Paul is both right and wrong. He’s right about the power of the evidence he offers. Even now, 2000 years later, his witness to the resurrection is strong confirmation of our faith.
However, he is wrong about its persuasiveness to the Jews of Jerusalem. His testimony would be enough to win over reasonable people, but those Jews aren’t reasonable. Jesus’ response implies that their hearts are so hardened against the truth that they will respond with violence instead of conversion. Incredible though it may seem, the gospel will find a better hearing among the pagan Gentiles than among God’s chosen people in God’s holy city.
Ironically, the reception to Paul’s speech proves Jesus right. Prophets had been predicting for a thousand years that the Messiah would save the Gentiles too. Nonetheless, the mob finds this notion so hateful that they begin to riot as soon as the words pass Paul’s lips. The Roman commander, who doesn’t have a dog in the fight, is so baffled by their reaction that he is willing to torture Paul to figure out what in the world is going on.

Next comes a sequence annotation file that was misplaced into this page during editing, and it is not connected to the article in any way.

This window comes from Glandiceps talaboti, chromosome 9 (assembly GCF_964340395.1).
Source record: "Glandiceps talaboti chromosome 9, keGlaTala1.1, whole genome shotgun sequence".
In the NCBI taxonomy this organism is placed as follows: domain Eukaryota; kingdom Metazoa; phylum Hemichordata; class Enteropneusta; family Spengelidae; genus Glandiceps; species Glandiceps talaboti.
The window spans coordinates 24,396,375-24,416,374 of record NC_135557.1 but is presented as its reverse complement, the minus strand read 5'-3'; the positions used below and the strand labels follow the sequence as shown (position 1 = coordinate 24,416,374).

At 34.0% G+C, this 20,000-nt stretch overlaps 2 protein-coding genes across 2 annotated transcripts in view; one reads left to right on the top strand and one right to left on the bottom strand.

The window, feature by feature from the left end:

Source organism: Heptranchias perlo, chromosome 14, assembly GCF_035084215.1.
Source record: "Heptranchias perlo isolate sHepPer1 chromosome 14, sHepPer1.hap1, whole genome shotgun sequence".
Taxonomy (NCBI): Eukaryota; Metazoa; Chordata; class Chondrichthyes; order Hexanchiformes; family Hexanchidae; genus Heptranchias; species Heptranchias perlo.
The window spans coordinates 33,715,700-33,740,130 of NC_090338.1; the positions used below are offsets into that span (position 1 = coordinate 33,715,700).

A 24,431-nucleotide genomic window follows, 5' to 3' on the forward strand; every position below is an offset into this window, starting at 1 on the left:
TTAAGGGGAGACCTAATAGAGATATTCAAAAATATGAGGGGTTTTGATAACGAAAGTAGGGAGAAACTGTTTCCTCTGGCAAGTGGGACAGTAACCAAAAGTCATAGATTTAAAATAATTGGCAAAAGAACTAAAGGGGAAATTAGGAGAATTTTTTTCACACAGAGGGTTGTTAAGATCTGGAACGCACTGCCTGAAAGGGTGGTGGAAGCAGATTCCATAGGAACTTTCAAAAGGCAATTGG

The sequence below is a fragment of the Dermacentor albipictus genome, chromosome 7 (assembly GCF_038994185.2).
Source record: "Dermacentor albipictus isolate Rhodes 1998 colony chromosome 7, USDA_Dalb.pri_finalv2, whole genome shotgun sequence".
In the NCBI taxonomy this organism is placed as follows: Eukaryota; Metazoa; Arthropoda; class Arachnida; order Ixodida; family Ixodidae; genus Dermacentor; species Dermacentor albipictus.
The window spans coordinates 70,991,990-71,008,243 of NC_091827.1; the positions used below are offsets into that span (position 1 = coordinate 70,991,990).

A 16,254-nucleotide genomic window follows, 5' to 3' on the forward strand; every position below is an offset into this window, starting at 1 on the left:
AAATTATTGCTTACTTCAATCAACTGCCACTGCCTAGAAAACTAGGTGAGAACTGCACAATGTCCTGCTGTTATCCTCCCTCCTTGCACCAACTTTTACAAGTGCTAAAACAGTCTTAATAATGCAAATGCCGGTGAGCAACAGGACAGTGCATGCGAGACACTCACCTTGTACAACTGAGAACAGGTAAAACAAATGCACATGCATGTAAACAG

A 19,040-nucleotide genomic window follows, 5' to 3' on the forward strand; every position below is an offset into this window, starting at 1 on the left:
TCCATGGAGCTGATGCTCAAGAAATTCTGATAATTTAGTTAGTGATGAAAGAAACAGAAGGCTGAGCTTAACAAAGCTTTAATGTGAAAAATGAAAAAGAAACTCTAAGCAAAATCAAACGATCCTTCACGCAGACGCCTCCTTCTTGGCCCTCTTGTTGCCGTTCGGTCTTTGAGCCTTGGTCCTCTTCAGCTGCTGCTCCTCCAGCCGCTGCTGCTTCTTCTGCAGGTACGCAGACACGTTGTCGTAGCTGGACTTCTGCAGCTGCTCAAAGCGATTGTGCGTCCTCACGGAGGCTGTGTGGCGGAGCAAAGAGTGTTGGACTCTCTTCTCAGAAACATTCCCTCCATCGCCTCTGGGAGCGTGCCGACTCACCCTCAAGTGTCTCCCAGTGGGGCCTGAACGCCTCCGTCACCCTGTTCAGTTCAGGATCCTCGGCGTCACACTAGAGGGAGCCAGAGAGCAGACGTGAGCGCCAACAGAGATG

Even today, we still struggle with the illusion that others are reasonable people with honest hearts. We show them enough proof to persuade them three times over, and we are bewildered by the negative responses we get. Look at all the evidence for the existence of God! Look at how many Bible verses testify to the importance of baptism! Often, we react by doubling down, by presenting more evidence, by pointing out more verses.
What we fail to understand in such cases is that we aren’t dealing with a proof problem. We’re dealing with a heart problem. Usually, people reject the truth because they don’t want to be Christians. If we press the point, we might make them angry, but we won’t make them believe. The sooner we recognize the heart problem and stop arguing, the better.
What about us, though? What about the truths we aren’t willing to hear, the Scriptures we aren’t willing to consider, the sacred-cow beliefs that we can’t bear to challenge? The devil is happy to harden the hearts of Christians too. If we do not love the truth ourselves, especially when it is difficult and painful, we may find ourselves no better off than the Jews who heard Paul’s speech. After all, every one of them thought they were faithful servants of God—just like we do.